OWS to open second camp in NYC
13 Dec, 2011 20:56
Demonstrations with the Occupy Wall Street movement are only days away from their next staged protest and hope to reestablish a presence in Manhattan with an even slated for this weekend.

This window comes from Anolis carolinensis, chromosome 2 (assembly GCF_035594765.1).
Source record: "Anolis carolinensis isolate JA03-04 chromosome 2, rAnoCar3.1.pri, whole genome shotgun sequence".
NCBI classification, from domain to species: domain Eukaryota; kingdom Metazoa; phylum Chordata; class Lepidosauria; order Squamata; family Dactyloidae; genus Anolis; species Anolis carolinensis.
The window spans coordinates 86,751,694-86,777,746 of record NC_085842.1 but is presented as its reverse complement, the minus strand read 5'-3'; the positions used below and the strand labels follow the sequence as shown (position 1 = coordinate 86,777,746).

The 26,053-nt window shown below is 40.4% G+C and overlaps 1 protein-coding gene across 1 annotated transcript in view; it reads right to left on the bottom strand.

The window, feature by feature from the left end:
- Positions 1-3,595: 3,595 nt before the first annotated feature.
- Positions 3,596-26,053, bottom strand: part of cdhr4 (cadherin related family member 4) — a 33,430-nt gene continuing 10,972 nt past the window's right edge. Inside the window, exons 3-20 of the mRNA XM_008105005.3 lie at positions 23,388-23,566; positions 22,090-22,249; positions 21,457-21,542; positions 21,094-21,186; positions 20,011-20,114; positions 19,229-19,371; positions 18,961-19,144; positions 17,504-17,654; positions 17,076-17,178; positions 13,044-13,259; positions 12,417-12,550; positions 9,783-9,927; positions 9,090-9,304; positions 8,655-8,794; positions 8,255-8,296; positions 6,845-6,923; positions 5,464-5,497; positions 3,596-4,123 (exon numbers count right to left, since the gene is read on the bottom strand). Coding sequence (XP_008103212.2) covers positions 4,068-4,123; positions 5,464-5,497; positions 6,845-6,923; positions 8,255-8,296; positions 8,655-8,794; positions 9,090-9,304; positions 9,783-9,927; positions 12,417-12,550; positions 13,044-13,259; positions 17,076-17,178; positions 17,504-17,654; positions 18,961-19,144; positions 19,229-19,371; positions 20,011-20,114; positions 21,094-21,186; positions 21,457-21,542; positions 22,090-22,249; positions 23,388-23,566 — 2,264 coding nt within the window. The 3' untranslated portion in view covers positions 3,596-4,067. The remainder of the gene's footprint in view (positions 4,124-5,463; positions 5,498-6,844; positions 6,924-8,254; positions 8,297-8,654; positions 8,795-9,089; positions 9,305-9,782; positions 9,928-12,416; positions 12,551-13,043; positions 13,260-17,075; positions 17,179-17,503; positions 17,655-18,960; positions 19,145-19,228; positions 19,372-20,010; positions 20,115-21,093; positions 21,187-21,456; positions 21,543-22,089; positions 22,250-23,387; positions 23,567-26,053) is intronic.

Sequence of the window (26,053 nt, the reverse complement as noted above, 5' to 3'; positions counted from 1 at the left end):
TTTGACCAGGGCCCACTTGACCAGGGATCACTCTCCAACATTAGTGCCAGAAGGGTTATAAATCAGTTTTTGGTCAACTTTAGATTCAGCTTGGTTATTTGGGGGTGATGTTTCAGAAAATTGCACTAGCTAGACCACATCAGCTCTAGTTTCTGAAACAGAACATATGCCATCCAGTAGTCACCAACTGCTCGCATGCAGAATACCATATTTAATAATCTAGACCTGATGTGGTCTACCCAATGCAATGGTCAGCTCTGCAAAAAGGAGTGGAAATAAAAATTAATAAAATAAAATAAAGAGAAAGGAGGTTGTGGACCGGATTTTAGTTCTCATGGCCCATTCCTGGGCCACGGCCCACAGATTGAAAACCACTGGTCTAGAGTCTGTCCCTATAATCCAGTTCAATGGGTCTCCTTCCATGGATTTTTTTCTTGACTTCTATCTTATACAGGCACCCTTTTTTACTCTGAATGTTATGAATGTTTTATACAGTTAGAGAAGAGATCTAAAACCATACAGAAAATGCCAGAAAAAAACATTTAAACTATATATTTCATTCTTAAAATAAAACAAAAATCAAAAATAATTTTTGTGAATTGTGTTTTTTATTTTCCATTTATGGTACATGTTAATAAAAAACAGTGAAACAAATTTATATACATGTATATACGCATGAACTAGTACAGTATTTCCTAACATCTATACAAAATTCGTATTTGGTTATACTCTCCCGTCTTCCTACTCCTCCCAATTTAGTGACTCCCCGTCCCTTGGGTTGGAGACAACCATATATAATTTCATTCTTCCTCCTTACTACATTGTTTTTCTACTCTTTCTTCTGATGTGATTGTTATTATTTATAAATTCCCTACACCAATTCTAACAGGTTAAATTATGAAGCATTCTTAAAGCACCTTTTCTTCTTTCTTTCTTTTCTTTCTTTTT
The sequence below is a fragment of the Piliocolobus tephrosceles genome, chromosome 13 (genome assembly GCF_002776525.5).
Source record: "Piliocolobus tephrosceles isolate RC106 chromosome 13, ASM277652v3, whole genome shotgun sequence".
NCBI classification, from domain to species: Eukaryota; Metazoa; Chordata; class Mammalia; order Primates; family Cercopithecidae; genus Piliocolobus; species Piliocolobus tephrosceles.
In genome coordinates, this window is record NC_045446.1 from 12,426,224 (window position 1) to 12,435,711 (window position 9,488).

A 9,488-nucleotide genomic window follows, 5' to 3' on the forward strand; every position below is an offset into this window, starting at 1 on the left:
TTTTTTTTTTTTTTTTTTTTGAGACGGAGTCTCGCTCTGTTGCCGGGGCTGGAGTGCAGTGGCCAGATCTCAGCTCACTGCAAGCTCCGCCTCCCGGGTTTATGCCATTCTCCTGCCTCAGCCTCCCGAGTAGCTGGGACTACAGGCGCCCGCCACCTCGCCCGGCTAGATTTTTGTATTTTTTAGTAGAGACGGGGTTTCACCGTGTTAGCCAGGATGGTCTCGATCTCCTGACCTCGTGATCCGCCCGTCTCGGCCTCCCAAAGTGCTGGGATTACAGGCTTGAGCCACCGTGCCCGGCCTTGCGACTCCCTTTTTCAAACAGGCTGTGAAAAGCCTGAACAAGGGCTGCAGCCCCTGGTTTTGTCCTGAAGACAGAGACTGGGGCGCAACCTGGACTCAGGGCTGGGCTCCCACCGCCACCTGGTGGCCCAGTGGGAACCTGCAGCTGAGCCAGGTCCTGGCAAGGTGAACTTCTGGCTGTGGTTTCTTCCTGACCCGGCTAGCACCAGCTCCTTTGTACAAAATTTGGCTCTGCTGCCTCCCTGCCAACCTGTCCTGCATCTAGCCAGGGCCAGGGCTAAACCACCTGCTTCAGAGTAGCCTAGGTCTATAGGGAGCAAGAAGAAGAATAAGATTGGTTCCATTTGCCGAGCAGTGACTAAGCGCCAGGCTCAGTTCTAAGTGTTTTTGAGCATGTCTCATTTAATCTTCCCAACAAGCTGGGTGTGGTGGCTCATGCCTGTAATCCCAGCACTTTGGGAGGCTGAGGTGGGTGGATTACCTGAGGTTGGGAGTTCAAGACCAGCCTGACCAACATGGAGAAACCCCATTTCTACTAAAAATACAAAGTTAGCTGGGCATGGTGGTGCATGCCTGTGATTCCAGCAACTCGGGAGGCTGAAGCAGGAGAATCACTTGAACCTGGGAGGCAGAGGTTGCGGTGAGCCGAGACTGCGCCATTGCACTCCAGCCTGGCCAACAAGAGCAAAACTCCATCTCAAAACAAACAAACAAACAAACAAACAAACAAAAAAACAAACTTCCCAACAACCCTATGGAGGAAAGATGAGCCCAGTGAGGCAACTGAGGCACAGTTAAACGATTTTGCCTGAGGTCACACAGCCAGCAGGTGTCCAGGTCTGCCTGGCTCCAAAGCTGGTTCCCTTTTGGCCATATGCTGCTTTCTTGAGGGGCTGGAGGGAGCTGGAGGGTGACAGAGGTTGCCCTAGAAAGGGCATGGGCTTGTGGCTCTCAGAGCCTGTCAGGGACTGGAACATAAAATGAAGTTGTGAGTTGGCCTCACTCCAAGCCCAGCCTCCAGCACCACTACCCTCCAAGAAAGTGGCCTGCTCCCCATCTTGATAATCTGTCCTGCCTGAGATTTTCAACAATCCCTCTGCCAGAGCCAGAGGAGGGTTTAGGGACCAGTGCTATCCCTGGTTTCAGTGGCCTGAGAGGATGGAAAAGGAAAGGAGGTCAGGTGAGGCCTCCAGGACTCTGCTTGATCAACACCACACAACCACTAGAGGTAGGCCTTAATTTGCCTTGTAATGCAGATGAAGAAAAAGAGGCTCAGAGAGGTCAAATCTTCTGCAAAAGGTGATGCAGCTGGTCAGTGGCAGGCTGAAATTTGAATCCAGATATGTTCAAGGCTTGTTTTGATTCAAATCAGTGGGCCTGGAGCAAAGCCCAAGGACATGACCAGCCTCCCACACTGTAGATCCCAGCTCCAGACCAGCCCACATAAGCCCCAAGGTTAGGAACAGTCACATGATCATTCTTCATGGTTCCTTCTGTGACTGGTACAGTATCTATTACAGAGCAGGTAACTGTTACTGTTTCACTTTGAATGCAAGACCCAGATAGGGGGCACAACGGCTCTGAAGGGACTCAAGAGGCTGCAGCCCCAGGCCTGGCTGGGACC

To commemorate three months to the day since Occupy Wall Street began in New York City’s Zuccotti Park, protesters will march one mile north from the since-shut-down hub of the campaign in an attempt to claim a nearby greenery to further their movement. Protesters aim to make Duarte Square at Canal and Varick streets in Manhattan their new home. With participants in this weekend’s festivities giving law enforcement fair warning of their intentions, however, the events that will unfold on Saturday stand to be as monumental as the other landmark days of the movement.One month earlier, protesters marched across the Brooklyn Bridge and across New York City to commemorate the anniversary of the movement. Other staged events, including the mass occupation of the city’s Times Square, yielded a police presence in the thousands and numerous arrests — some violent. November 15’s events also included a temporary occupation of Duarte, but the property’s owners, Trinity Church, quickly kicked the protesters out. One month later, demonstrations say that they will attempt once more to occupy the space. "We’ll make them decide whether they’re a real estate organization or a church, a place of sanctuary,” Occupy spokesman Patrick Bruner tells The Atlantic."Basically, the point is that, regardless of how Saturday turns out, we think the occupation of public space is an important stimulus for the movement, for spurring dialogue, and for keeping the issues in the public eye," Occupy organizer Mark Bray adds. In the one month since the last mass protest in New York, occupation encampments faced raids and crack-downs by law enforcement in cities far and wide, including major hubs such as San Francisco and Seattle. Only Tuesday morning saw the latest raid, this time causing a crack-down on the encampment in Baltimore, Maryland.